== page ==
Maybe (And I am just thinking out loud) an enhancement would be to display a big flashy warning at a high threshold (say 10GB), but do not stop the process until a more critical value is met (say 2GB)
Also, adding information in the warning on how to tweak or even disable this feature would be useful for non-regular users (I knew about it being a configurable feature after @sr55 first reply to this thread)
Ah. Perhaps an interface like this would make sense, at least on Windows:
Disk space warning level:
(o) 10 GB (System RAM + 2 GB, Default)
[x] Apply disk space warning level only to system disk
100 MB minimum warning level applies to all disks
This would at least make it more clear what is happening and why, while allowing users encoding to external/non-system media to avoid the entire problem.
A high/low threshold UI could be something like this:
Disk space warning levels:
[x] Warn when disk space is below:
[x] Pause queue when disk space is below:
[x] Levels apply to system disk only
100 MB minimum warning level applies to all disks
Here's another idea, in the layout of the current Windows UI:
[x] Pause queue if system/hibernation disk space is lower than (GB): [ ]
[x] Pause queue if non-system disk space is lower than (GB): [ ]
Currently, the two relevant lines in the preferences are disconnected by an unrelated preference (libdvdnav) between them.
This idea combines the checkbox (enable) and textbox (amount) into a single line, adds recommended levels (ideally in a smaller font size just below the label), and separates the behavior for system and non-system disks.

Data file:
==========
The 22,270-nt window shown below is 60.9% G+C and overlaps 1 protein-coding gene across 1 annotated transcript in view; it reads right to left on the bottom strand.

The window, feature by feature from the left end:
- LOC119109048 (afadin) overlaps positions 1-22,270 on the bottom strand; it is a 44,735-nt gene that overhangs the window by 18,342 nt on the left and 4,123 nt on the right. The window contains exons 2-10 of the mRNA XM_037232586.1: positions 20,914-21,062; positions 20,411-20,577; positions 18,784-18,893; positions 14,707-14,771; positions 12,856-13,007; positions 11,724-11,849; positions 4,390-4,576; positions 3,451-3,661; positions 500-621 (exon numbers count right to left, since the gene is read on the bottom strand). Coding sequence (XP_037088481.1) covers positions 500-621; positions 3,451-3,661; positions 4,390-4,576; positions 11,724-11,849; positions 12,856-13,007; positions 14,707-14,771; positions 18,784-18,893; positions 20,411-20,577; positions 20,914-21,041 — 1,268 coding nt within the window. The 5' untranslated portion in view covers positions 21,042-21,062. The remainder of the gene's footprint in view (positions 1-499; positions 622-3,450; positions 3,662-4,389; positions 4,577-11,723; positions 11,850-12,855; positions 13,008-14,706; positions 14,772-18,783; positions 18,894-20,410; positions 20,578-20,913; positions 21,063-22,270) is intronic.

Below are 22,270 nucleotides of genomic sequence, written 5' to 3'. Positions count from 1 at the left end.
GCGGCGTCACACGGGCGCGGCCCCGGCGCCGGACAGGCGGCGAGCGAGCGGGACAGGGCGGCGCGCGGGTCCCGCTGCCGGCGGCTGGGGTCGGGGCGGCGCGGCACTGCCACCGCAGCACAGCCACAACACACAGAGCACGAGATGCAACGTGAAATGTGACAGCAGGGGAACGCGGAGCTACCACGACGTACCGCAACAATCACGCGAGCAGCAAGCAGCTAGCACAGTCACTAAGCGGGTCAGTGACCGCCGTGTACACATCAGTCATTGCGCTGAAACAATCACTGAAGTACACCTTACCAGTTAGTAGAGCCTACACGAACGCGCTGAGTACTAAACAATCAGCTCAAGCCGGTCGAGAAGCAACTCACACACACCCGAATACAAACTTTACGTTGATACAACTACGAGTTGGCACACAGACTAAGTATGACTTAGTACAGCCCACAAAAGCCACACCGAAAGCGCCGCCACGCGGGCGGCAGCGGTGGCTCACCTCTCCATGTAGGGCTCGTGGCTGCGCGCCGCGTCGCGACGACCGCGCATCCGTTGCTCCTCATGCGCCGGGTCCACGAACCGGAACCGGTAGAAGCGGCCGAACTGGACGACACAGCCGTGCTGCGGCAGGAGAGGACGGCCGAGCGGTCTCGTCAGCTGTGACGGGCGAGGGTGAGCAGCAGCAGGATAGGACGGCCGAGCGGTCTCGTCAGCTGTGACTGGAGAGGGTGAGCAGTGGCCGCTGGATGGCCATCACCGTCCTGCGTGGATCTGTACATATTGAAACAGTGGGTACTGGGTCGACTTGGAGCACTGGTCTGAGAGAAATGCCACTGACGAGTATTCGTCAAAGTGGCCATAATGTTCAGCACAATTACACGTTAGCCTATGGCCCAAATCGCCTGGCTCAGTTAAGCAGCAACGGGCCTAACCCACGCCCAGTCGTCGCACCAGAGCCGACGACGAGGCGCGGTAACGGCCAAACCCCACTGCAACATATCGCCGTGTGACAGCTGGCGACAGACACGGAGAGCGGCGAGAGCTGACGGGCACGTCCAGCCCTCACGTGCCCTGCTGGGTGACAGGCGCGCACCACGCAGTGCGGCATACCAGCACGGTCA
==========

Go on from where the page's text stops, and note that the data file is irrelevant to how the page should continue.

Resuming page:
We were also talking on IRC about how to warn the user. I'd prefer a status message to a modal dialog. Instead of "Queue paused" or similar when manually paused, perhaps something like "Queue paused due to low disk space" when automatically paused due to exceeding one of the thresholds.
A system notification would seem to be in order as well.
Just for reference, I started a queue full of stuff a week ago then went on a trip. When I got back (a week later), my queue was half done, paused, and this dialog was waiting for me. I moved the finished encodes to their final destinations to free up space and resumed the queue. It saved me from having diagnose why a bunch of encodes failed.
In this case, the disk being written to was not by system partition, so the system would have remained stable. But it would have filled my user partition which could have resulted in some mysterious behaviour that I would not have initially understood till diagnosing the encode failures. I.e. I may not have been able to open the activity log since editors usually create temp file backups of the edited file.
I agree that the default limit could be substantially lower. On linux 1GB is more than enough. When I set it initially, I was thinking in terms of encoding to HDD where sizes are massive and 10GB is 0.0025% of the total space. Percentage-wise, it seemed like a good number ;)
I don't really see value in spending time adding complexity to deal with drive types. Folks have all kinds of wonderful setups and thinking about all the scenarios that could come up just isn't a good use of time.
Inst read, I'd rather just keep it simple.
I've matched the Mac UI's 2GB default (and I've added Active monitoring of the destination drive like the Linux GUI so that it's far less likely to run the drive to 0)
Since the Linux UI already has active monitoring, I'd say set it to 2 and call it a day.
It'll still trip folks up from time to time, but that's exactly why the preference is there.